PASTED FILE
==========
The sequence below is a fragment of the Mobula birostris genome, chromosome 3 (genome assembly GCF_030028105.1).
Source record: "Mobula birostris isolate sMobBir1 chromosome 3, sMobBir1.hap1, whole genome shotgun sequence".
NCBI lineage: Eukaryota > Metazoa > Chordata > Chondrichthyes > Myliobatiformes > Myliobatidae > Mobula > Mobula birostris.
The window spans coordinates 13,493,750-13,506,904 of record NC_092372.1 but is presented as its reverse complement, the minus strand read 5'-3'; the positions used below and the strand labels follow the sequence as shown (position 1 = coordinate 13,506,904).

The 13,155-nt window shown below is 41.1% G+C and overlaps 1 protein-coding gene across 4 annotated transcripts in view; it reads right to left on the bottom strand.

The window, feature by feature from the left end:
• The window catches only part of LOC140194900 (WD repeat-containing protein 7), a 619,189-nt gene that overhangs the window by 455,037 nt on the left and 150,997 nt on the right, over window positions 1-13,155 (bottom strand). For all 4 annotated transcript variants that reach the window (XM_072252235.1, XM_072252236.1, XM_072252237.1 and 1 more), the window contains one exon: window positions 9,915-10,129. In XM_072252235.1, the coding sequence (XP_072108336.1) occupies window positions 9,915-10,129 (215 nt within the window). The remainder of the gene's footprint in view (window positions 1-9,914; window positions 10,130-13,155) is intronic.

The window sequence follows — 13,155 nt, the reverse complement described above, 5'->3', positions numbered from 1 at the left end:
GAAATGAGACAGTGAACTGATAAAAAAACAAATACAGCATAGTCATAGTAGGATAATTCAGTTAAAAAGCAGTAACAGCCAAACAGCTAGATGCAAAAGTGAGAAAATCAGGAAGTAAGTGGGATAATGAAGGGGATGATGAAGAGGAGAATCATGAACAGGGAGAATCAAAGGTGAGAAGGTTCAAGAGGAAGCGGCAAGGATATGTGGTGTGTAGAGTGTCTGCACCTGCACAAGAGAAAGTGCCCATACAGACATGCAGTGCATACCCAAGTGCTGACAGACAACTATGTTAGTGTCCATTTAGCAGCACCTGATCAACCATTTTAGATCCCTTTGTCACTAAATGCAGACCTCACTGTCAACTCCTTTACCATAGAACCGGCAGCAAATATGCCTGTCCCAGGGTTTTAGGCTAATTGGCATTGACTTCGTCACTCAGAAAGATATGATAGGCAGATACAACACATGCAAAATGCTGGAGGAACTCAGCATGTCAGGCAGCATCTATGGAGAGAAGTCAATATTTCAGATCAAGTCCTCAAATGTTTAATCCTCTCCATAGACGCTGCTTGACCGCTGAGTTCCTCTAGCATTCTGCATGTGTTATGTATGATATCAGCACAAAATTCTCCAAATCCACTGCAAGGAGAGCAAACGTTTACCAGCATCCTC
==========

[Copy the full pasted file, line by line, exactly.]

The sequence below is a fragment of the Mobula birostris genome, chromosome 3 (genome assembly GCF_030028105.1).
Source record: "Mobula birostris isolate sMobBir1 chromosome 3, sMobBir1.hap1, whole genome shotgun sequence".
NCBI lineage: Eukaryota > Metazoa > Chordata > Chondrichthyes > Myliobatiformes > Myliobatidae > Mobula > Mobula birostris.
The window spans coordinates 13,493,750-13,506,904 of record NC_092372.1 but is presented as its reverse complement, the minus strand read 5'-3'; the positions used below and the strand labels follow the sequence as shown (position 1 = coordinate 13,506,904).

The 13,155-nt window shown below is 41.1% G+C and overlaps 1 protein-coding gene across 4 annotated transcripts in view; it reads right to left on the bottom strand.

The window, feature by feature from the left end:
• The window catches only part of LOC140194900 (WD repeat-containing protein 7), a 619,189-nt gene that overhangs the window by 455,037 nt on the left and 150,997 nt on the right, over window positions 1-13,155 (bottom strand). For all 4 annotated transcript variants that reach the window (XM_072252235.1, XM_072252236.1, XM_072252237.1 and 1 more), the window contains one exon: window positions 9,915-10,129. In XM_072252235.1, the coding sequence (XP_072108336.1) occupies window positions 9,915-10,129 (215 nt within the window). The remainder of the gene's footprint in view (window positions 1-9,914; window positions 10,130-13,155) is intronic.

The window sequence follows — 13,155 nt, the reverse complement described above, 5'->3', positions numbered from 1 at the left end:
GAAATGAGACAGTGAACTGATAAAAAAACAAATACAGCATAGTCATAGTAGGATAATTCAGTTAAAAAGCAGTAACAGCCAAACAGCTAGATGCAAAAGTGAGAAAATCAGGAAGTAAGTGGGATAATGAAGGGGATGATGAAGAGGAGAATCATGAACAGGGAGAATCAAAGGTGAGAAGGTTCAAGAGGAAGCGGCAAGGATATGTGGTGTGTAGAGTGTCTGCACCTGCACAAGAGAAAGTGCCCATACAGACATGCAGTGCATACCCAAGTGCTGACAGACAACTATGTTAGTGTCCATTTAGCAGCACCTGATCAACCATTTTAGATCCCTTTGTCACTAAATGCAGACCTCACTGTCAACTCCTTTACCATAGAACCGGCAGCAAATATGCCTGTCCCAGGGTTTTAGGCTAATTGGCATTGACTTCGTCACTCAGAAAGATATGATAGGCAGATACAACACATGCAAAATGCTGGAGGAACTCAGCATGTCAGGCAGCATCTATGGAGAGAAGTCAATATTTCAGATCAAGTCCTCAAATGTTTAATCCTCTCCATAGACGCTGCTTGACCGCTGAGTTCCTCTAGCATTCTGCATGTGTTATGTATGATATCAGCACAAAATTCTCCAAATCCACTGCAAGGAGAGCAAACGTTTACCAGCATCCTC